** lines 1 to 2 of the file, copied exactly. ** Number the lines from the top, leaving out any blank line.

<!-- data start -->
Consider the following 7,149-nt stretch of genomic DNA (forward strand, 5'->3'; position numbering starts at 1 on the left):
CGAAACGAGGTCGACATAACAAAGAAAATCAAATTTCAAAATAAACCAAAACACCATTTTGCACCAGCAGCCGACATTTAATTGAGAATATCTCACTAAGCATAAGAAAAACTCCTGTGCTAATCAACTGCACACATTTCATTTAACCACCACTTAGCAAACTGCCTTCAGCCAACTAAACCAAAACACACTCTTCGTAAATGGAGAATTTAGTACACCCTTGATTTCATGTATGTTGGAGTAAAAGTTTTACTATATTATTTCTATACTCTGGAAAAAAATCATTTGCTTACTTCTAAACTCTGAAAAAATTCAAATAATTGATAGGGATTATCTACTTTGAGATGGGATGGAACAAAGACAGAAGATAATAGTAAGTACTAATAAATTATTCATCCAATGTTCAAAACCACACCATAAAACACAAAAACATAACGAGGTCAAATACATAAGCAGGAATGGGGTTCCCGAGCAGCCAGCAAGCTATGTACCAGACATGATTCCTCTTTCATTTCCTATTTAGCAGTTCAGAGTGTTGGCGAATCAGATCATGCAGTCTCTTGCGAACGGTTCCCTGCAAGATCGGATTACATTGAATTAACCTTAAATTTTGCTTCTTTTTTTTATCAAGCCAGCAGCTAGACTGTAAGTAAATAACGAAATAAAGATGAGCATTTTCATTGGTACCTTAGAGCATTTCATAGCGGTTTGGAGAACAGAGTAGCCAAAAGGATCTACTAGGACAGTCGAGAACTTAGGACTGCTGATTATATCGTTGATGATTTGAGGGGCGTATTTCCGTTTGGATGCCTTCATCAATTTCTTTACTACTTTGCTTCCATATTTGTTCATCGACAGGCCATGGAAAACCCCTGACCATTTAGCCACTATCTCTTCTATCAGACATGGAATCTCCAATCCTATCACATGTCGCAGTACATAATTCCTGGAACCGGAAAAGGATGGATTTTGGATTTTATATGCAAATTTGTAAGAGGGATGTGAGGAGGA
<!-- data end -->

Consider the following 7,149-nt stretch of genomic DNA (forward strand, 5'->3'; position numbering starts at 1 on the left):
CGAAACGAGGTCGACATAACAAAGAAAATCAAATTTCAAAATAAACCAAAACACCATTTTGCACCAGCAGCCGACATTTAATTGAGAATATCTCACTAAGCATAAGAAAAACTCCTGTGCTAATCAACTGCACACATTTCATTTAACCACCACTTAGCAAACTGCCTTCAGCCAACTAAACCAAAACACACTCTTCGTAAATGGAGAATTTAGTACACCCTTGATTTCATGTATGTTGGAGTAAAAGTTTTACTATATTATTTCTATACTCTGGAAAAAAATCATTTGCTTACTTCTAAACTCTGAAAAAATTCAAATAATTGATAGGGATTATCTACTTTGAGATGGGATGGAACAAAGACAGAAGATAATAGTAAGTACTAATAAATTATTCATCCAATGTTCAAAACCACACCATAAAACACAAAAACATAACGAGGTCAAATACATAAGCAGGAATGGGGTTCCCGAGCAGCCAGCAAGCTATGTACCAGACATGATTCCTCTTTCATTTCCTATTTAGCAGTTCAGAGTGTTGGCGAATCAGATCATGCAGTCTCTTGCGAACGGTTCCCTGCAAGATCGGATTACATTGAATTAACCTTAAATTTTGCTTCTTTTTTTTATCAAGCCAGCAGCTAGACTGTAAGTAAATAACGAAATAAAGATGAGCATTTTCATTGGTACCTTAGAGCATTTCATAGCGGTTTGGAGAACAGAGTAGCCAAAAGGATCTACTAGGACAGTCGAGAACTTAGGACTGCTGATTATATCGTTGATGATTTGAGGGGCGTATTTCCGTTTGGATGCCTTCATCAATTTCTTTACTACTTTGCTTCCATATTTGTTCATCGACAGGCCATGGAAAACCCCTGACCATTTAGCCACTATCTCTTCTATCAGACATGGAATCTCCAATCCTATCACATGTCGCAGTACATAATTCCTGGAACCGGAAAAGGATGGATTTTGGATTTTATATGCAAATTTGTAAGAGGGATGTGAGGAGGA